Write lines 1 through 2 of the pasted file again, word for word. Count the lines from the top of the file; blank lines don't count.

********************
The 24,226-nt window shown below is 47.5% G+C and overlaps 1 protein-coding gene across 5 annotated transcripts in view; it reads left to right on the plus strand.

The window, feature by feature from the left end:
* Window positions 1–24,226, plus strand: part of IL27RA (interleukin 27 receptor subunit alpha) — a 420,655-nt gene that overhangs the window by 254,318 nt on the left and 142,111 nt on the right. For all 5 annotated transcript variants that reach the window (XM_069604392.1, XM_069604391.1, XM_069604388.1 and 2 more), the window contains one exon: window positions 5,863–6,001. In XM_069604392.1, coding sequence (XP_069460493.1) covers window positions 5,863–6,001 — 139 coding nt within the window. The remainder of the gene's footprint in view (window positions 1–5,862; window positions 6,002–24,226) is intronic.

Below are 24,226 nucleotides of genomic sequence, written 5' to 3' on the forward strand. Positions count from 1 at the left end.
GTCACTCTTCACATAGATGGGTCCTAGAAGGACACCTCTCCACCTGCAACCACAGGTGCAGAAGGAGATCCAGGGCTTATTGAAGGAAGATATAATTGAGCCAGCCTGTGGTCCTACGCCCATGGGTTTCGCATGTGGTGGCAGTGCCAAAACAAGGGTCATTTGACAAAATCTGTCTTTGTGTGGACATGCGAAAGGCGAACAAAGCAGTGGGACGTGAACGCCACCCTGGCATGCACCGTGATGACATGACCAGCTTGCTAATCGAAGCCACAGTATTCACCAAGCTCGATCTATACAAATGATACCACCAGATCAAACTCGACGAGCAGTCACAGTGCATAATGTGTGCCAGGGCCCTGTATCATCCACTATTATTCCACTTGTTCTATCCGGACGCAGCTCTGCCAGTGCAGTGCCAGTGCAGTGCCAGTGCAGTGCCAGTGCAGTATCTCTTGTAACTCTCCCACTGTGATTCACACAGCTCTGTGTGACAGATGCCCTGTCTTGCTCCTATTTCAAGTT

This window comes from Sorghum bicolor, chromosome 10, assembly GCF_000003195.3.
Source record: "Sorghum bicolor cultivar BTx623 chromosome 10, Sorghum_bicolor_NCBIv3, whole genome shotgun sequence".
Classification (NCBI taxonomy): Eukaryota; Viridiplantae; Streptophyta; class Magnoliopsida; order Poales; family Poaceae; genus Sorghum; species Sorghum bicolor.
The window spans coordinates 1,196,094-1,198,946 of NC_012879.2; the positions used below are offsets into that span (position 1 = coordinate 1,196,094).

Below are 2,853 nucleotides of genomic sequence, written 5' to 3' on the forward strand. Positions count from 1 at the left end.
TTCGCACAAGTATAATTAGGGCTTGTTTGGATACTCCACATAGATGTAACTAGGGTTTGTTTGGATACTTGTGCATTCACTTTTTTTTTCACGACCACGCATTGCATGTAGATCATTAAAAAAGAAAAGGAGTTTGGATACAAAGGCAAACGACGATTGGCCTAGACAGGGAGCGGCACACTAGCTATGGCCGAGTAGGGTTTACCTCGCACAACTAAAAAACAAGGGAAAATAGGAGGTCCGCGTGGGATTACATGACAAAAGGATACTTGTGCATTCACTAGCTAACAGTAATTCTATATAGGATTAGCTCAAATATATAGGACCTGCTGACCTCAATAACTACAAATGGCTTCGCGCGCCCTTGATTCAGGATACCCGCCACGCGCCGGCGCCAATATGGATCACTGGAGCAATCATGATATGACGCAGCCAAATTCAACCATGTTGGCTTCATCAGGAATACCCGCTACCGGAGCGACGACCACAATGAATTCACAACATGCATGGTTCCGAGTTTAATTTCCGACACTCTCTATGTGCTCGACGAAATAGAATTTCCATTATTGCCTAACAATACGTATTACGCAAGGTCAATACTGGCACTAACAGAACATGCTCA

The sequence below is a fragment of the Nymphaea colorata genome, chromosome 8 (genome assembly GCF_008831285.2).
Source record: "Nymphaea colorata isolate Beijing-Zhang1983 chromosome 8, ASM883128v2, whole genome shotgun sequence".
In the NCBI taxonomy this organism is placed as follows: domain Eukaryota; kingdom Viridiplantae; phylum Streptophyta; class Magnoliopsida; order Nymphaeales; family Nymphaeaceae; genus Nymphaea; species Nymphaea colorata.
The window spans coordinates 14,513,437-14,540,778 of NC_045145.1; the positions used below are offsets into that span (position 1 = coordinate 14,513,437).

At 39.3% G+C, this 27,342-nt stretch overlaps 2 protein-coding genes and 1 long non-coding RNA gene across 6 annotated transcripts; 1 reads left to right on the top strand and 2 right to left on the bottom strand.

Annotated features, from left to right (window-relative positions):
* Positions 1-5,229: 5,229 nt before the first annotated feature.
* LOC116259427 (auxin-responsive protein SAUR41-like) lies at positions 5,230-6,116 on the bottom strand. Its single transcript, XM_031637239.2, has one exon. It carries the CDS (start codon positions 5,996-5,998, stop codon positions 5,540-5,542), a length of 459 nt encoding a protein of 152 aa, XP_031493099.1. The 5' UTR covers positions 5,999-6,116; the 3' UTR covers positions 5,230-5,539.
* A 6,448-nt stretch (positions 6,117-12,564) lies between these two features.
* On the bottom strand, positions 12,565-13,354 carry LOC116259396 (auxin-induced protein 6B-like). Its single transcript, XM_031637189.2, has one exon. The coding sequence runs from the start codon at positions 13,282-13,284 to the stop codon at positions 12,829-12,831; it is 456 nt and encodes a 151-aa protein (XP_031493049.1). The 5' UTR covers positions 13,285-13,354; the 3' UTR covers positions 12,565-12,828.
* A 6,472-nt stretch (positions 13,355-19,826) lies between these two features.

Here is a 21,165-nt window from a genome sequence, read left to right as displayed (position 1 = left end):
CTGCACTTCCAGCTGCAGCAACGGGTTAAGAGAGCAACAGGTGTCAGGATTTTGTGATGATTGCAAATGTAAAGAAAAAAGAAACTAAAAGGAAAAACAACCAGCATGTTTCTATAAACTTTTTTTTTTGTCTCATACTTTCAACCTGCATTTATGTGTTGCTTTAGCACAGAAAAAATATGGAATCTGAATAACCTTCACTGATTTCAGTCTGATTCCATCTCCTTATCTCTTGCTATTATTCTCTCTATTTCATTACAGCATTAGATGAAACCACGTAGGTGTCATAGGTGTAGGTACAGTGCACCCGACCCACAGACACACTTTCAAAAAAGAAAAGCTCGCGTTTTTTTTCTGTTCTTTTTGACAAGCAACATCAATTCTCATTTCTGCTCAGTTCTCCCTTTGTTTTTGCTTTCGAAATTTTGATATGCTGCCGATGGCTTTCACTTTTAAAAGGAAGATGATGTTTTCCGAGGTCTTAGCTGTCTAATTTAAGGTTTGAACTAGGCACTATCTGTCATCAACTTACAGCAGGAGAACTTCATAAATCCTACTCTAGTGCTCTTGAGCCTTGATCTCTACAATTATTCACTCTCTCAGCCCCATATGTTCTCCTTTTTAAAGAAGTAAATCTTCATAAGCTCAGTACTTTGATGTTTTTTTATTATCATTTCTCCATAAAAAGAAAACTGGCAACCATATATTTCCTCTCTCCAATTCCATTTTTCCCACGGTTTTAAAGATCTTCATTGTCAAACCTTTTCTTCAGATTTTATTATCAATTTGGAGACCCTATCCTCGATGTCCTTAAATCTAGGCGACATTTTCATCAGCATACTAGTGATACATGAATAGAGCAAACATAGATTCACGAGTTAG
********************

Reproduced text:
The 24,226-nt window shown below is 47.5% G+C and overlaps 1 protein-coding gene across 5 annotated transcripts in view; it reads left to right on the plus strand.

The window, feature by feature from the left end: